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Mexico's Other Enemy: Obesity Rates Triple in Last 3 Decades
email this pageprint this pageemail usRafael Romo - CNN
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January 04, 2011

Mexican retailers are increasingly asking for larger clothing sizes, which have squeezed out production of smaller sizes.
Sizing up the magnitude of Mexico's obesity problem is as simple as visiting a clothing manufacturer. At Arush, a clothing factory in Mexico City, the changing demand has modified production. Buyers, including Mexican giant retailers like Soriana and Liverpool, are increasingly asking for "large" and "extra large" sizes, which have all but replaced production of "small" and "medium."

Designer Adriana Moreno, who works at Arush, said they're simply adapting to Mexico's new reality: an explosion of overweight and obese people, mostly in the last three decades. "In our market, I can tell you we've had a 50% growth in sales of large and extra-large sizes in the last three years," Moreno said.

According to the Organization for Economic Cooperation and Development, 69.5% of the Mexican population aged 15 and older is overweight or obese. This is the highest rate in the world, even higher than in the United States - which historically had the highest rate - and the United Kingdom, which has the highest in Europe.

The Mexican government launched a campaign last year urging people to exercise, drink more water, and eat fruits and vegetables. President Felipe Calderón said that "since 1980, the percentage of overweight or obese Mexicans has tripled."

The problem starts early: 4.5 million children between the ages of 5 and 11 are already overweight. Many school districts have banned junk food in their facilities, but it's readily available right outside, much to the chagrin of parents. "You can see how many stands there are outside. And they're all selling junk food! I think they should also control what they sell out here," Daniela Piña said as she waited for her child outside a grammar school in Mexico City's Doctores neighborhood.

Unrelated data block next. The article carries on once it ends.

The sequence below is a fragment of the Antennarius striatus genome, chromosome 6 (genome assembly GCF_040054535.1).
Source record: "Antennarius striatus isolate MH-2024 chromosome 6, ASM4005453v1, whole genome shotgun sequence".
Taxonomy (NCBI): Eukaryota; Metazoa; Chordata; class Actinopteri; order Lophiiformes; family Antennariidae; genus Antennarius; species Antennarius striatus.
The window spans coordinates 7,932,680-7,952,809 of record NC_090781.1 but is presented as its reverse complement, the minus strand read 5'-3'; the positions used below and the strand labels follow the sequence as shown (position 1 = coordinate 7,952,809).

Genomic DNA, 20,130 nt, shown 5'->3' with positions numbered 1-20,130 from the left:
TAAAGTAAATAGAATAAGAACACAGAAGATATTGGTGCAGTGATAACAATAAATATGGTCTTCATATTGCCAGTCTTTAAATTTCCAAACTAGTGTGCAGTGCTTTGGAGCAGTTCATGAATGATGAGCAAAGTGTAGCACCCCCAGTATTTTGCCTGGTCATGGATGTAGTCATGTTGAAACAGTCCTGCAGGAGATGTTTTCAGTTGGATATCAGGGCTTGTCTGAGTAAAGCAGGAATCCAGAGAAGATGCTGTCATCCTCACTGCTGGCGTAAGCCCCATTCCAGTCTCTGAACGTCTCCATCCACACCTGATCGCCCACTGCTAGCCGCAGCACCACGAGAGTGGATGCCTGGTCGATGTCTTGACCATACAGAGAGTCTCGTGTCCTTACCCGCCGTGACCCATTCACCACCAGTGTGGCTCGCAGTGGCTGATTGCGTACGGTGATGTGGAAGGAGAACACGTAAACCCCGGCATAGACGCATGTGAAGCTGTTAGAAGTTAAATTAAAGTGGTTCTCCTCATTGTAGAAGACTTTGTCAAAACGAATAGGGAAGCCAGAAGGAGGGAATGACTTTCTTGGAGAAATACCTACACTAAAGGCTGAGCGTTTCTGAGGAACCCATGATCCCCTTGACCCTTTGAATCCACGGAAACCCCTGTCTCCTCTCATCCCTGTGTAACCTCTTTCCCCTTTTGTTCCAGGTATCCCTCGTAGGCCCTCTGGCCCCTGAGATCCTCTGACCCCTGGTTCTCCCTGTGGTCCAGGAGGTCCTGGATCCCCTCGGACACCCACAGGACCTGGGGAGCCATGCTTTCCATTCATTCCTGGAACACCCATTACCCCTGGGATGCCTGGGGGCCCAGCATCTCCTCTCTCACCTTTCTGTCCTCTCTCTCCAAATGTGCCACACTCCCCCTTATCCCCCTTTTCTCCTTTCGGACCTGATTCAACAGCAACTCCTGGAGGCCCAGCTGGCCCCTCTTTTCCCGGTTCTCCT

Adela Garcia, a stay-at-home mother, said parental responsibility plays a vital role in solving the problem. "It really starts at home," she said. "We as parents have to take that kind of food away from children so that they eat healthier."

Mexico's Institute for Public Health reports that the number of overweight or obese school-aged children increased from 18.4% in 1999 to 26.2% in 2006. It also says that diabetes - of which obesity is a contributing factor - has become the No. 1 cause of death in Mexico.

Other statistics provided by the institute are very telling. Mexicans drink 160.1 liters (42.3 gallons) of soft drinks per year. The institute also says that school-aged children get at least a fifth of their calories from drinks with a high content of sugar and other sweeteners.

"We trust that the public interest will prevail over private interests and that the federal government will do, under the law, everything possible so that our proposals are quickly implemented," the institute says. Their proposals include increasing physical activity in schools and improving nutrition guidelines.

Back at the clothes factory, Adriana Moreno is faced with a challenge: pleasing people in spite of their size. "It's a very demanding market, very demanding. People are always trying to look good, not seem so overweight. They look for a beautiful garment, a good design that doesn't make them look heavier than they really are," Moreno said.

The war on drugs has killed 30,000 people in the last four years, and violence is front-page news in major newspapers across Mexico. But obesity, excess weight and their related health problems claim almost five times more lives than the war against drug cartels. According to the Organization for Economic Cooperation and Development, individual prevention programs could avoid as many as 47,000 deaths from chronic diseases every year.

Mexico's Health Ministry reports that obesity and excess weight cost the country $5.5 billion in expenses associated with treating people with diabetes, high cholesterol, high blood pressure and heart disease.

CNN's Rey Rodriguez in Mexico City contributed to this report.

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